Search of grounds, water

In a written statement, state police investigators said the boy was with other children in a supervised group in the shallow area of the lake. During that activity, the 3-year-old disappeared and a search of the grounds and water began immediately.

It was unclear if the child was visiting the lake with a day care provider or a summer camp group.

Waite recalled that about 25 to 30 minutes before Marshall discovered the submerged child, Chuck Colgan, a manager, "had waded into the shallow water to ask a group of ladies to bring their children away from the deeper water, closer to shore."

Waite said the women appeared to comply, but several minutes later, she heard a woman say she could not find a little boy.

"I'm not sure if that woman was with the group the guard had warned or not," Waite said.

About that time, Magladry said a woman came to the concession stand asking if anyone had seen a small African-American boy wearing blue shorts.

"She didn't appear alarmed, and I remember telling her that we had not seen him," Magladry said.

He said another woman came to the concession stand about 10 minutes later, asking if a child could be paged on the public address system.

"We didn't feel any sense of urgency -- we get dozens of these requests on busy days -- and we asked for a description," he said.

Magladry recalled being given a first name, because the boy was too young to respond to his last name. The page was made.

Minutes later, the boy was pulled from the water, said Magladry.

He said Colgan was sent home because he was too upset to complete his shift, and Flynn said he wanted to request a crisis team to provide psychological support for his staff members.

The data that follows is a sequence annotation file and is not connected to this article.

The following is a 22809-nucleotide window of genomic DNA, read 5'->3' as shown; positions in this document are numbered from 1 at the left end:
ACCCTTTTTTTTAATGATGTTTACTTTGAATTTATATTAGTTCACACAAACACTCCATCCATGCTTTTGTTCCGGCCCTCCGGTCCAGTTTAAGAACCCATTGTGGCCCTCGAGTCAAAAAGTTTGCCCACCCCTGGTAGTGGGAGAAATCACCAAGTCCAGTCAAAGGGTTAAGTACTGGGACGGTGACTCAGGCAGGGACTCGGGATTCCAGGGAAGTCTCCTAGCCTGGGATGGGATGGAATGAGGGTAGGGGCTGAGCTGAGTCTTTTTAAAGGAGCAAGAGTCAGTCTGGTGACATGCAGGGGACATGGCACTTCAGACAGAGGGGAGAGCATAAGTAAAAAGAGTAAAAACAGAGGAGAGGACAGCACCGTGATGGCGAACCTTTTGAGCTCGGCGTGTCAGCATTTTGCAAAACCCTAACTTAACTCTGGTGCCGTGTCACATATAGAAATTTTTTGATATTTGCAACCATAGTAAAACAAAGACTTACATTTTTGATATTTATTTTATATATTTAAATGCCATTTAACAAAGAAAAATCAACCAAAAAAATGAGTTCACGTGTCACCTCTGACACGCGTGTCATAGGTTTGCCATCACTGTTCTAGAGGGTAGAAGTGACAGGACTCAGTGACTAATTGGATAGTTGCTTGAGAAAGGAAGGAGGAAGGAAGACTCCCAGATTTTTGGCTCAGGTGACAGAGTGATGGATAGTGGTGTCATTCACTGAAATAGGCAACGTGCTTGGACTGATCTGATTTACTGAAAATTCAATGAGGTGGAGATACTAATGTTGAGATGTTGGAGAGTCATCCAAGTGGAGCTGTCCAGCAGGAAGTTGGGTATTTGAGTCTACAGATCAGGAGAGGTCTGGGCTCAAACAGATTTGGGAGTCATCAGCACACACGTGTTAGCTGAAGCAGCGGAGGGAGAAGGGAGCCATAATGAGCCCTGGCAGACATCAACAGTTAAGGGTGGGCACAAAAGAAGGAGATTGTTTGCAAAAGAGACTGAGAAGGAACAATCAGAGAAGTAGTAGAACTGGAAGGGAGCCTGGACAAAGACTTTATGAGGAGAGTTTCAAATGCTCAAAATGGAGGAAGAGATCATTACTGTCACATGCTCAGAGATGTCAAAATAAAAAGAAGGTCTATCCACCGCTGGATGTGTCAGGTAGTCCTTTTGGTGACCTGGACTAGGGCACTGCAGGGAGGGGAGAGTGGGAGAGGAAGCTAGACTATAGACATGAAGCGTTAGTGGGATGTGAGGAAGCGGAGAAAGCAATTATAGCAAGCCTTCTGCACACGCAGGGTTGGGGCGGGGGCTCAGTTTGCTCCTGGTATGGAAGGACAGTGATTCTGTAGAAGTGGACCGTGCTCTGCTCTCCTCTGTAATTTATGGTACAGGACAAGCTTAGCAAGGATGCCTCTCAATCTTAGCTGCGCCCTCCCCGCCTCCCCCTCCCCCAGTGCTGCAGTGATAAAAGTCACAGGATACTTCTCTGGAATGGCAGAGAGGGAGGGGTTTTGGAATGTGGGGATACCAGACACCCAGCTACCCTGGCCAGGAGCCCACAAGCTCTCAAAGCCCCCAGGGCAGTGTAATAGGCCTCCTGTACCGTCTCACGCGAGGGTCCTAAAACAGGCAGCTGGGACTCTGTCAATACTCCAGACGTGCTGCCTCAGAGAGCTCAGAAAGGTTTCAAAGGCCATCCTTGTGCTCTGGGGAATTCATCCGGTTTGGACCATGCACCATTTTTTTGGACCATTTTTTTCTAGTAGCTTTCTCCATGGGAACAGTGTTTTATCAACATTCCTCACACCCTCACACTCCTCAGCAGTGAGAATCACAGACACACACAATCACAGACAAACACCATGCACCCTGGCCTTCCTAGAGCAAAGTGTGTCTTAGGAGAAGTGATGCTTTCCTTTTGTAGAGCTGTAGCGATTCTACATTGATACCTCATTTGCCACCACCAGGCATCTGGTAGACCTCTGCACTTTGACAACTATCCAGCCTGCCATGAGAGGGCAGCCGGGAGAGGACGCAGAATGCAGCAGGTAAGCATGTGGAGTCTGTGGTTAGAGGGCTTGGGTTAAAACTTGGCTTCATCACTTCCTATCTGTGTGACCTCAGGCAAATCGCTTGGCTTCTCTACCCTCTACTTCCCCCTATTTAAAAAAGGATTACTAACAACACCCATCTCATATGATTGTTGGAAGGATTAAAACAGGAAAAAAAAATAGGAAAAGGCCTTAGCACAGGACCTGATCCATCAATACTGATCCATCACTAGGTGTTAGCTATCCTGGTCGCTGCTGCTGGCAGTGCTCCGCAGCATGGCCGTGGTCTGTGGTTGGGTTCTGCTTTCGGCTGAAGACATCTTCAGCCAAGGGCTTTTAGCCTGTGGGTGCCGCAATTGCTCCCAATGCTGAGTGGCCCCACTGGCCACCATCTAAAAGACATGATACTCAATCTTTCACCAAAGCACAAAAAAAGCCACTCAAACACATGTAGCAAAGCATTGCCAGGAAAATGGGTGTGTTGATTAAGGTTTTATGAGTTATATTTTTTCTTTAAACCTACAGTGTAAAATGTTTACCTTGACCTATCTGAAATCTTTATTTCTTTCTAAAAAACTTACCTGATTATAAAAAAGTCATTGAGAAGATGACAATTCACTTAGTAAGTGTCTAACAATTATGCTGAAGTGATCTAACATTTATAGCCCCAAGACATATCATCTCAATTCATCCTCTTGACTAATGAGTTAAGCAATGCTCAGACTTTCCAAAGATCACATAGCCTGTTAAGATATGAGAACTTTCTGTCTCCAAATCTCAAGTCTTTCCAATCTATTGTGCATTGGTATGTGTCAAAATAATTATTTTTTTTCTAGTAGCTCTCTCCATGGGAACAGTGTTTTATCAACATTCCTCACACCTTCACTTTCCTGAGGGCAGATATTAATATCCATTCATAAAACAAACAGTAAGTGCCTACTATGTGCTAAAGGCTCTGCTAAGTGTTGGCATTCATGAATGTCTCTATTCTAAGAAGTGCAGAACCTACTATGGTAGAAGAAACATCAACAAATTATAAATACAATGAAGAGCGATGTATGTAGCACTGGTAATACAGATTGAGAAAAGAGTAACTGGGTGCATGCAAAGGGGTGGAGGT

Swimmers at the lake are required to pass a swimming test given by the guards if they want to enter the deep water, Magladry said. Younger children, such as toddlers, would not be allowed to take that test, but would be directed to stay with an adult in the nonswimmers' area.

"This is a safe place to bring kids," Waite said. "I have brought my children here for years, and I certainly wouldn't bring them here if it weren't safe."

2-year-old drowned

Yesterday's incident marked the second water accident in Carroll County in three days.

A toddler found unresponsive in the pool at his family's Finksburg home on Saturday died by drowning, according to the state medical examiner's finding, state police said yesterday.

Alexander Nash Brosey, 2, of Constellation Way was discovered by a relative about 4: 30 p.m. and was taken to Carroll County General Hospital, where he was pronounced dead, state police said.

No foul play was suspected, said Cpl. Andrew Winner of the Westminster barracks.

An autopsy is routinely ordered to confirm the suspected cause of such deaths, he said.

Baltimore Sun Articles
Please note the green-lined linked article text has been applied commercially without any involvement from our newsroom editors, reporters or any other editorial staff.